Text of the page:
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    5 reasons to upgrade patients from monovision to multifocals


    Another perspective

    To get another opinion on fitting processes, I spoke with Amanda K. Lee, OD, who has a full-scope family practice in Myrtle Beach, SC.

    She says that in the late 1990s and early 2000s, practitioners didn’t have many choices for soft multifocal contact lenses.

    “At the time, my lens of choice was Acuvue Bifocal (Johnson & Johnson Vision),” she says. “Wanting to use new technology for my patients, I reached a lot for that product. Although I had less success fitting that product that today’s disposable multifocals, I had at that time equal success to fitting monovision. Fast forward to today and the newest technology in multifocals, and we get 80 to 90 percent success even with the first trial lens selection. I can fit a modern-day multifocal as fast as I can fit a spherical or toric product.”

    Dr. Lee says two things prevent eyecare practitioners from fitting multifocals.

    “One is the unwillingness to break ingrained habits of fitting monovision and the misperception that monovision is easier or faster as well as cheaper for the patient,” she says. “The other is the unwillingness to take the time to understand and try new technology.”

    Dr. Lee brings up the multifocal option to patients by asking if there is a time that vision in their contact lenses has failed them—she calls this “needs-based” prescribing.

    “Patients will often answer one of two ways: ‘I can’t see well at night when I try to drive,’ or ‘I can’t see my computer screen unless I move my head around.’ That allows me to open the conversation and offer them new technology so they can achieve those activities or unmet needs. Many patients still do not even know that soft disposable multifocal contact lenses exist,” she says.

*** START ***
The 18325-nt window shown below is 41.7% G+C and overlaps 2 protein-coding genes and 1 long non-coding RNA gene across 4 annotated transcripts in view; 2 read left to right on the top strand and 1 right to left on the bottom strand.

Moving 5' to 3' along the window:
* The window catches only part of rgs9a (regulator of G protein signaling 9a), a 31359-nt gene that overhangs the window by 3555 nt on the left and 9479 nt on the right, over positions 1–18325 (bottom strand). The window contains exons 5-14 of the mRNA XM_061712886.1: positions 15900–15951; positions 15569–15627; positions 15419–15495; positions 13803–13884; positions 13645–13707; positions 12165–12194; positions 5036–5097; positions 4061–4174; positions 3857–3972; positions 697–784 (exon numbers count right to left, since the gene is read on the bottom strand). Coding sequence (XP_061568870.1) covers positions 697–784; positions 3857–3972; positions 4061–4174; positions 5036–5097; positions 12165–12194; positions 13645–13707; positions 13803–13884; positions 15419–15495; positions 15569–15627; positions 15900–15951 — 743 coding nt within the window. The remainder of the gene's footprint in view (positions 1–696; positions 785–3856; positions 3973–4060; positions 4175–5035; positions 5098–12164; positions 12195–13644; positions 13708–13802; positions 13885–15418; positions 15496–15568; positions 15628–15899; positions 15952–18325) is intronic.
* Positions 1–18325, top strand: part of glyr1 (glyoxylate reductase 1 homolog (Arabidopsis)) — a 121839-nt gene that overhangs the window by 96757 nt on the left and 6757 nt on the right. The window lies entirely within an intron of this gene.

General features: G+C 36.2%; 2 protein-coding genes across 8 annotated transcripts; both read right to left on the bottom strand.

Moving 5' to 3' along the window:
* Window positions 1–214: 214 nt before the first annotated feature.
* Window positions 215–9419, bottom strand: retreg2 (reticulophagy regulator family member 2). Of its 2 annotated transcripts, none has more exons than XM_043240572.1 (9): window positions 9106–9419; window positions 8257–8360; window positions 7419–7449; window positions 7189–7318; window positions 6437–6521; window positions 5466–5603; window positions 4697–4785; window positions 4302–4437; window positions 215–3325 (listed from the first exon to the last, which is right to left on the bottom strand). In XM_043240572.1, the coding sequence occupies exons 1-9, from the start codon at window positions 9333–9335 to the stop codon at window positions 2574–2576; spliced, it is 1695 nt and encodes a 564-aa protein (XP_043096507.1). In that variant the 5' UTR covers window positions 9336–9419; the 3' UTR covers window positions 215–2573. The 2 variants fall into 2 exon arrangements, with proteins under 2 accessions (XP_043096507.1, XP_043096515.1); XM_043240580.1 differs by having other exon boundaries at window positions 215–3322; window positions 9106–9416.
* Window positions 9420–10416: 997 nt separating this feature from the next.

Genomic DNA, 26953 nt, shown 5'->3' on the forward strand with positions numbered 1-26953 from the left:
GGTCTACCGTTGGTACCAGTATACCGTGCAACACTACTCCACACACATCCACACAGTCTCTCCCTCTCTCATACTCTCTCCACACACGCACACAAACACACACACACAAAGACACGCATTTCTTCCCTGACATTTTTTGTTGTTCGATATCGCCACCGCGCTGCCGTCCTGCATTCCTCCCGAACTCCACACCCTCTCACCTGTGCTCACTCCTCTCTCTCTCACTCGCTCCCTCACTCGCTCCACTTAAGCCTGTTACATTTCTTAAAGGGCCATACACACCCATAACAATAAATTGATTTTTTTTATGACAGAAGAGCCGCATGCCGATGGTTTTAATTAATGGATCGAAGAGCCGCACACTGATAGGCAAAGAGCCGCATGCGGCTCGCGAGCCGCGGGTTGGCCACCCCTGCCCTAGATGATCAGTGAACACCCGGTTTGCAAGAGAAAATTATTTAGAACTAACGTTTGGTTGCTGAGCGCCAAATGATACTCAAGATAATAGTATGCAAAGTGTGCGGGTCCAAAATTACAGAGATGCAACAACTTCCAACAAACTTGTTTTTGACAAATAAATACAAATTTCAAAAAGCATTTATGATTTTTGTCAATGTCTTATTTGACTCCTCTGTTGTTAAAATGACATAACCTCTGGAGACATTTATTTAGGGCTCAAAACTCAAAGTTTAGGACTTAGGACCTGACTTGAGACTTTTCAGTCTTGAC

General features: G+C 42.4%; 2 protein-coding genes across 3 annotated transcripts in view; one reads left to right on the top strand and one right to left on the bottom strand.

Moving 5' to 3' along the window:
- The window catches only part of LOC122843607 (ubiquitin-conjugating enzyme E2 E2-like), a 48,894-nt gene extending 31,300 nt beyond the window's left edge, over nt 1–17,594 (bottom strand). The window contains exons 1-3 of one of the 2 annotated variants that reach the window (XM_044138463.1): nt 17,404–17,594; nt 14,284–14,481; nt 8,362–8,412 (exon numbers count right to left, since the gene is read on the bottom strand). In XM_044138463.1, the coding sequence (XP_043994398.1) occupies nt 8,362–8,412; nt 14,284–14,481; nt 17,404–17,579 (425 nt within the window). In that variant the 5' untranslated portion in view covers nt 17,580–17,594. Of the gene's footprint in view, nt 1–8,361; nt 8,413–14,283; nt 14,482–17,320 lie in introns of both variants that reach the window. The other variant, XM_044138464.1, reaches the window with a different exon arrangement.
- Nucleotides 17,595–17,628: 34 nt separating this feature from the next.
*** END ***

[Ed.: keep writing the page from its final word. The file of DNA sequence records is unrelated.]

Related: Low-cost contact lens site looks to improve compliance, drive exams

    Great lens options

    Putting a patient in multifocal contact lenses historically required material compromises. Our latest materials were often available only in spherical lenses, but today we have our most wettable, breathable, and comfortable materials available in multifocal designs.

    In the past, our lens options often limited fitting options. Most practitioners wanted to avoid mixing wear schedules or materials, which led to difficult-to-fit situations. If a patient wanted daily disposable lenses but needed a toric design, the patient and practitioner needed to choose between the desired modality or the required vision. Multiple manufacturers offering complete families of sphere, toric, and multifocal lens designs gives us the ability to provide for most—if not all—patient needs. 

    Kristopher A. May, OD, FAAO
    Dr. May serves as adjunct and guest faculty at Southern College of Optometry. Previously, he was center director for West Tennessee Eye ...


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